Regina (Lana Parrilla) tries to escape her per-determined fate.


Remember Lost? Sure you do, it only ended a couple of years ago. Remember how the original storyline, although complex and exciting, essentially began as a show where the impending storyline was laid out. Survivors of a plane crash are stuck on a mysterious island; such survivors must learn to work as a team and survive the island together and reach safety. Then of course it became all about love triangles, the polar bears, the black mist, the Others and whatever else happened. The first episode of Once Upon a Time promised a basic premise as well, although keeping it fun. Emma comes to town, brought there by her son to break a spell put on all of the people of Storybrooke by the Evil Queen.

Then of course it spiraled out of control. Does it surprise you that both of these shows had some of the same individuals penning the storylines? The problem in this episode is that it highlighted the discrepancy between the two. Once Upon a Time has all of the failings that Lost did but without the same caliber of talent. It’s a cute show; it’s fun and easy to watch and by no means “bad television.” However, it seems to be throwing away the clear potential it has to be great with convoluted storylines and plots running in every which way.

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Tonight starts out with Prince Charming as he goes to Regina/The Evil Queen to interrogate her about the Mad Hatter’s magic hat that took Snow and Emma back into the fairy tale world. He tells her that the only reason she’s still alive is because Henry wishes it so. They verbally spar for a while, both arguing as the better parent, and while I would argue neither, it’s obvious that the Prince is set out to be the good guy.

We flashback to Regina two days before she’s set to be Queen, and it’s a testament to Lana Parrilla’s dedication to the character that the past and present versions seem like polar opposites. In the flashback she is still mildly hopeful, she has not yet succumbed to the taint of magic and the power it can bring.

Grumpy and his crew go to the town lines, trying to build the courage to pass through. Sneezy, took the first step and reacted to the magic. The twist of this episode is that if you cross the border to Storybrooke, you lose your memories of your true self all over again. The show runners need to be wary, for they’re piling on the subplots. Although the possibilities of this twist are interesting and full of potential, it’s a lot to balance with every other current storyline.

Regina is trying to regain her magic when Jiminy Cricket/Archie comes to try and talk to her about the pain she’s going through. I’ve always thought of Archie as being one of the more interesting characters on the show, ever since the episode dedicated to him last season, so I’m hoping this allows him more scenes. Raphael Sbarge is a more than capable actor, especially on this show, and I would love to see him interact with more characters, rather than just being the voice of reason every once and a while.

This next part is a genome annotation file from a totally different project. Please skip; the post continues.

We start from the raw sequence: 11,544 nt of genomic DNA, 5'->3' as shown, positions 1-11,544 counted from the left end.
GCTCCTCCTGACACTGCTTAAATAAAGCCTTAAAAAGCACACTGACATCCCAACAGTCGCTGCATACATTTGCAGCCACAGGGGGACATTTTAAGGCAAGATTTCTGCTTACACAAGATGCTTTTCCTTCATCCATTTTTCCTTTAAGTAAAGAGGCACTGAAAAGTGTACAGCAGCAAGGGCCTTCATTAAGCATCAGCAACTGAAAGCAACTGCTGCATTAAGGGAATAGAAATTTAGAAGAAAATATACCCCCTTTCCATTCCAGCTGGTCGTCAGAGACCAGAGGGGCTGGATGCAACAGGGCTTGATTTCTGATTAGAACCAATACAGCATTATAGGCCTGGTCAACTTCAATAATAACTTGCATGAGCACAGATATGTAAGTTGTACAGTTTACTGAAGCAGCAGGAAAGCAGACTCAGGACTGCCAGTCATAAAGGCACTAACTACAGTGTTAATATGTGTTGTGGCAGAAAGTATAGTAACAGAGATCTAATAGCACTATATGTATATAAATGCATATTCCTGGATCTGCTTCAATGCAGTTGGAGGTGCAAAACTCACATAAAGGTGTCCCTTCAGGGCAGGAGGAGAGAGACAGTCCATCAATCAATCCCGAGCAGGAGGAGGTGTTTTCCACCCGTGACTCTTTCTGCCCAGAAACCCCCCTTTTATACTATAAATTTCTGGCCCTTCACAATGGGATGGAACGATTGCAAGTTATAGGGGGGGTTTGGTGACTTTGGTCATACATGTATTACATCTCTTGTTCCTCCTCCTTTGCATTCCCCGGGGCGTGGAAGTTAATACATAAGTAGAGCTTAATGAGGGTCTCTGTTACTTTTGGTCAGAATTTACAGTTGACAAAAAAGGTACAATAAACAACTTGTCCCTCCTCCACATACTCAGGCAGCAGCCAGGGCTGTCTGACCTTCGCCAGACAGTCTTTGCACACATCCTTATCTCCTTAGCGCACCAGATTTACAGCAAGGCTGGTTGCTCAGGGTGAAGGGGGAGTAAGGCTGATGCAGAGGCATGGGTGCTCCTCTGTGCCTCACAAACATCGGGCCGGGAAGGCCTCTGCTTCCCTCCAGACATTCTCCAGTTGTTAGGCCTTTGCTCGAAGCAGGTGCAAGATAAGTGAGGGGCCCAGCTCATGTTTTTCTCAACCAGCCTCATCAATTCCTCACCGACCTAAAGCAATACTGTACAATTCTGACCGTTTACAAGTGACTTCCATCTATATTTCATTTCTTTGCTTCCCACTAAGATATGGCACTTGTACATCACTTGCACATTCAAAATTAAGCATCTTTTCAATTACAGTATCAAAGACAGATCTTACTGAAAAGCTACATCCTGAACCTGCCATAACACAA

We flashback to when Snow was a young girl. Regina and her showcase some great chemistry. Regina daydreams about killing Snow for what she did and is scared, realizing that she’s turning more and more into her mother, allowing anger to swallow her up. She speaks to her father about her troubles and he tells her to be easy on her mother, that she hadn’t been the same since she got the book of magic from a mysterious man. In Storybrooke, Regina runs to Mr. Gold/Rumpelstiltskin to get the book back from him, since, seemingly, he holds each and every thing magical item in his little shop. Angry, she accuses him of not wanting them all to go back home. He gives her the book, not to help, as we all can assume by now.

Last week, I said that it seems as if the writers are trying their best to not allow Regina the same sympathy as every other character on the show that’s done something wrong. However, with this week’s installment I may have to take back my previous statements. While she is undoubtedly seeking for power in Storybrooke, her past shows us a vulnerable Regina, where she did everything she could for happiness, and always failed. She tried being good and honest and true and lost everything she loved. She was left with the idea that only with power could she obtain the life she desired and instead, it left her as a shell of her past self, a caricature of everything she had tried to distance herself from. The showrunners made a good choice in exploring her background because now she’s more than a villainous cartoon, but a character who had stakes and lost and is now trying, in all the wrong ways of course, to make up for the love that she missed.

Regina in her past summons Rumpelstiltskin. She learns that he taught her mother all about magic. He tells her he knew her long ago, claiming to know that this day would come. They’re back together, he says, and that’s how it’s supposed to be. Rumpelstiltskin speaks of their connection—he held he when she was a baby. He wonders how much they could accomplish if they worked together. She tries to rule out magic, saying that she doesn’t wish to turn out like her mother. He shows her a way to rid herself of her mother’s clutches. She won’t be killing her, just sending her to another world. The two have always had an interesting dynamic, Lana Parrilla and Robert Carlyle having always been, arguably, on the higher tier of acting on this show. Both damaged, both interpreted differently by audiences, both labeled as the “bad guy.” They bring depth to their characters and make a viewer, such as myself, root for them, no matter the evils they’ve committed.